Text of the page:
Retrospective study characterizes time frame for AK progression

April 1, 2006

San Francisco ? The progression of actinic keratoses (AKs) into a squamous cell carcinoma (SCC) takes about two years, according to a study presented by Ellen S. Marmur, M.D., at the 64th Annual Meeting of the American Academy of Dermatology here in March.

Retrospective study

In order to investigate the kinetics of the progression of AKs to SCC, Dr. Marmur and colleagues conducted a retrospective electronic chart review of patients seen at Mount Sinai Medical Center, New York, who had a pathologically confirmed diagnosis of AK and a subsequent pathologically confirmed diagnosis of SCC at the same site.

"Patients often resist treatment of AKs due to the irritation and healing time from many current therapeutic modalities. While a more controlled, in vivo study is warranted to further examine the kinetics of AK progression, the findings from our investigation provide some meaningful information that clinicians can use in patient counseling. Patients told that AK progression occurs relatively quickly, within two years, may be more motivated to receive and comply with treatment. Thereby, the incidence of SCC may ultimately be decreased," Dr. Marmur tells Dermatology Times.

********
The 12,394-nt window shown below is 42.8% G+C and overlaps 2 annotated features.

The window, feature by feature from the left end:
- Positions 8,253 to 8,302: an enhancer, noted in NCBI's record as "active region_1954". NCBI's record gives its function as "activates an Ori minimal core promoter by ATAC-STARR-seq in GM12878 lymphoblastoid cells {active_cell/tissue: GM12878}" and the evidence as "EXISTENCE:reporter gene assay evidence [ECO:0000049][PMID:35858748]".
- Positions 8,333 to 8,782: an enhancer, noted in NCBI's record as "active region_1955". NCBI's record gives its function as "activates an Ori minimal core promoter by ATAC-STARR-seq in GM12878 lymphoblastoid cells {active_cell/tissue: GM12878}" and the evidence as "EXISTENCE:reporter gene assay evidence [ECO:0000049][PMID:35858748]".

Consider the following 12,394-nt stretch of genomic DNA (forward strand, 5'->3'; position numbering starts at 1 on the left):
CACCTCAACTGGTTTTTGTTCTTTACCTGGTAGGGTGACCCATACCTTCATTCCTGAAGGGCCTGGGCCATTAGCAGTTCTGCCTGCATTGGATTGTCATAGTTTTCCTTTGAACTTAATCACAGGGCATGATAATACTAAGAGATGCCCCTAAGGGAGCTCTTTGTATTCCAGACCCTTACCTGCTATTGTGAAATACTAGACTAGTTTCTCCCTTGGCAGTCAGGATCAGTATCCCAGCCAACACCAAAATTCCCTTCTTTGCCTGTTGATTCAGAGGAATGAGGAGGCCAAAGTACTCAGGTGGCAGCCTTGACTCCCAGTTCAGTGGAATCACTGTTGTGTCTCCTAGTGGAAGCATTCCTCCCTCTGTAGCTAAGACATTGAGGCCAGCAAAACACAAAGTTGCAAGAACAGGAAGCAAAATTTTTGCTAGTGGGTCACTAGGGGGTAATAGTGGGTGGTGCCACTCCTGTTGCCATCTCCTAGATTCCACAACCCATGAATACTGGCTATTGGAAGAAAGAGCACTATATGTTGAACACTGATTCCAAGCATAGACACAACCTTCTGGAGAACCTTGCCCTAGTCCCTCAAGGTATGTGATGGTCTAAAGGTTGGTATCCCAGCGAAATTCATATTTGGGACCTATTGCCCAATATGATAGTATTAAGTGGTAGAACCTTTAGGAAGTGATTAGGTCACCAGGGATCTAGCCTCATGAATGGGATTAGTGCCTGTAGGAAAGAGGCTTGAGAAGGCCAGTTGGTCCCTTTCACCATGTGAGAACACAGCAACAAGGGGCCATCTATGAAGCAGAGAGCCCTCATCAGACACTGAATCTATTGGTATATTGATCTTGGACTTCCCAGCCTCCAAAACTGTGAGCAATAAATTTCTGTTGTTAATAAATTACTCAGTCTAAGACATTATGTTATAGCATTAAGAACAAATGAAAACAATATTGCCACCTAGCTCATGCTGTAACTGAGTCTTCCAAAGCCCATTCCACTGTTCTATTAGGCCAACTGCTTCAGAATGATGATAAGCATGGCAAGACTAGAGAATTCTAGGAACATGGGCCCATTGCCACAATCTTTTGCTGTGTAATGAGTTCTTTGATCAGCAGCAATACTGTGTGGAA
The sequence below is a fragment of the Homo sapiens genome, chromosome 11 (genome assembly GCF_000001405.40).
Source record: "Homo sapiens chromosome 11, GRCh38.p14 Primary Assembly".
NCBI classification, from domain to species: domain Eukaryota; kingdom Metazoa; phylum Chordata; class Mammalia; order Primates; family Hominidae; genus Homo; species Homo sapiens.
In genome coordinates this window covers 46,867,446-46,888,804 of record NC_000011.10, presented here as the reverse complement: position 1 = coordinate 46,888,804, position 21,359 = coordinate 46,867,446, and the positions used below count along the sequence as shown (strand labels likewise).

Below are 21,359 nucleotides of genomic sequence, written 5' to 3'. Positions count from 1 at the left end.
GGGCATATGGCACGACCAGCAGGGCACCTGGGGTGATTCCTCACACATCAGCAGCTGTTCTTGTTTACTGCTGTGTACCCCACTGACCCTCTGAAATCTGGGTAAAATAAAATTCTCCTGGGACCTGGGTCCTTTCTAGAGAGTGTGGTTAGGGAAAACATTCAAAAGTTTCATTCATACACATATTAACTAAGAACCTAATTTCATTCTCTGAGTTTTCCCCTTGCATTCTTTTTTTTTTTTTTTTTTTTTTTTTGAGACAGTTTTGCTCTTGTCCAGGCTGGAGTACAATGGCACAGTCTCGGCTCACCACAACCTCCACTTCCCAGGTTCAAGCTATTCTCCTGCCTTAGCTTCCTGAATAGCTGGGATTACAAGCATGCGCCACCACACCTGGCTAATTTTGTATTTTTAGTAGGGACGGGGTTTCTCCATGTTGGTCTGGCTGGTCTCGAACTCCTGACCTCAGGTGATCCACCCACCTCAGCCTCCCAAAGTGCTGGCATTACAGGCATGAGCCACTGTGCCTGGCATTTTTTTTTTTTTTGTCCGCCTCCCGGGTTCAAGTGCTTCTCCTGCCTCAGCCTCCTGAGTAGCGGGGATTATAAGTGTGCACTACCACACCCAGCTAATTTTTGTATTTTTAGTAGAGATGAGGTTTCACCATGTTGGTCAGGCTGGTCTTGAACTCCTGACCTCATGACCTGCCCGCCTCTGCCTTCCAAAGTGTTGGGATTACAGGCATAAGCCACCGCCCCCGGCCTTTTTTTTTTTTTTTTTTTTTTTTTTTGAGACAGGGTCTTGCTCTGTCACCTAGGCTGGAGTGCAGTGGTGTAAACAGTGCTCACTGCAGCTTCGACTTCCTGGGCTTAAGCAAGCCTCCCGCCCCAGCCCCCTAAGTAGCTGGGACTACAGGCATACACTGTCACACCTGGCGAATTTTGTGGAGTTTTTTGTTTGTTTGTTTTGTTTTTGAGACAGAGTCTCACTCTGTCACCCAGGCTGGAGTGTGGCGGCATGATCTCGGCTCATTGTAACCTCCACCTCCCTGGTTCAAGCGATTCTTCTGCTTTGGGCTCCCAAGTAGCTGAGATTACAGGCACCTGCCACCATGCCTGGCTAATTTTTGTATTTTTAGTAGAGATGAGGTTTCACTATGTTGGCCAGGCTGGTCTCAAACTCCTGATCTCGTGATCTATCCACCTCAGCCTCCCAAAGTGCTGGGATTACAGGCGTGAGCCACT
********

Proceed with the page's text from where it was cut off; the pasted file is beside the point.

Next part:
While previous research provided some information on AK progression to SCC, the time scale had not been characterized.

"Based on available data, we believe that about 10 percent of AKs develop into SCCs, and the mechanisms underlying the progression are also understood. However, how quickly the progression occurs is not known," Dr. Marmur observes.

Study subjects

The study identified patients (n=5,191) with a pathologic diagnosis of SCC made during a recent 18-month period in the dermatopathology database at Mount Sinai. Of the more than 5,000 charts reviewed, 68 had a prior biopsy-proven AK at the site of the subsequently biopsy-proven SCC.

Matching the location of the two lesions was based on the physician descriptions in the biopsy and the chart notes of the surgical site.

"This method of matching represents one of the limitations of this study, since certainly there is an opportunity for location errors and the AK and SCC diagnoses being made of two separate lesions. On the other hand, in daily practice a physician is more likely to biopsy the same site for a recurrent lesion," Dr. Marmur observes.

The vast majority of lesions in the study group were on the face (68 percent) and scalp (17 percent) versus on the extremities (10 percent) and trunk (3 percent), but there was a wide distribution of anatomic locations for the head lesions.

"The small numbers of lesions within each anatomic site is another limitation of our study, and so it is really not possible to comment on potential location-related differences in kinetics," Dr. Marmur says.

She also acknowledges that the results may be confounded by possible lag time between biopsy and diagnosis of SCC.